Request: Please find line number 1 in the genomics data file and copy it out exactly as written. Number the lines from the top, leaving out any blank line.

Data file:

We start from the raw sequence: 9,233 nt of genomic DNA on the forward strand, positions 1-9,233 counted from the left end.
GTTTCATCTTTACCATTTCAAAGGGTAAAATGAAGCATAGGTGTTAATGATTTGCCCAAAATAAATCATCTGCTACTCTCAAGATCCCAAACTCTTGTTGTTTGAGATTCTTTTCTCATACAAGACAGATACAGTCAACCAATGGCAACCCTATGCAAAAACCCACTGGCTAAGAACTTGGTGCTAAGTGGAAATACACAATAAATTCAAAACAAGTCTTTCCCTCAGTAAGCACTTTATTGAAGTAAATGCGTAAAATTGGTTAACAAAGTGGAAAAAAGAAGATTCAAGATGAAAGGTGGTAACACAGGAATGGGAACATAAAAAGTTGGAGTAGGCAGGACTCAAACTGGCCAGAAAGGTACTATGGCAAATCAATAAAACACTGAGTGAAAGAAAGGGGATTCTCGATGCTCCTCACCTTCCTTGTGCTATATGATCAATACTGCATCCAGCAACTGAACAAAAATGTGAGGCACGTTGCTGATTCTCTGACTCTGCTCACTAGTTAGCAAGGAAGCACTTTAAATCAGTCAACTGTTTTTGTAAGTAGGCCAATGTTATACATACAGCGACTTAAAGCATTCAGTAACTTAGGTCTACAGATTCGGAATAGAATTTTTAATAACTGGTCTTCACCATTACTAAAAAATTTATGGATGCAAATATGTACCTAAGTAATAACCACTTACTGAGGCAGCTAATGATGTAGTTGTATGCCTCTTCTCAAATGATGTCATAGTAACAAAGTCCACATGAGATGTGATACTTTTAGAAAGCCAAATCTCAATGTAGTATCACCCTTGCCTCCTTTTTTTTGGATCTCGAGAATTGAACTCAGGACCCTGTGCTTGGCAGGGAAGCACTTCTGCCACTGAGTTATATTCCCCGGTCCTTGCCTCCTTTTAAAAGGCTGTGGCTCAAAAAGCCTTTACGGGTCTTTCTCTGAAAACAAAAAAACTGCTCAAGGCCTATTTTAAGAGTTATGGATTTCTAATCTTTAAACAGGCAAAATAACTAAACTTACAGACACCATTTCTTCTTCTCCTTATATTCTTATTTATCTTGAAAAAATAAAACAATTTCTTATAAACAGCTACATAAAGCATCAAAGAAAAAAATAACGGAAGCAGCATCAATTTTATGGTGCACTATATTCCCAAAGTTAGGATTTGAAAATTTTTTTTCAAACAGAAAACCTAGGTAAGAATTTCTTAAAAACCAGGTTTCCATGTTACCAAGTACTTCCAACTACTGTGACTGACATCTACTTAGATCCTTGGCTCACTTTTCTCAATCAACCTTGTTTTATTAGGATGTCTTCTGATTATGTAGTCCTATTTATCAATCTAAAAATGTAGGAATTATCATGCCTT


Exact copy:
We start from the raw sequence: 9,233 nt of genomic DNA on the forward strand, positions 1-9,233 counted from the left end.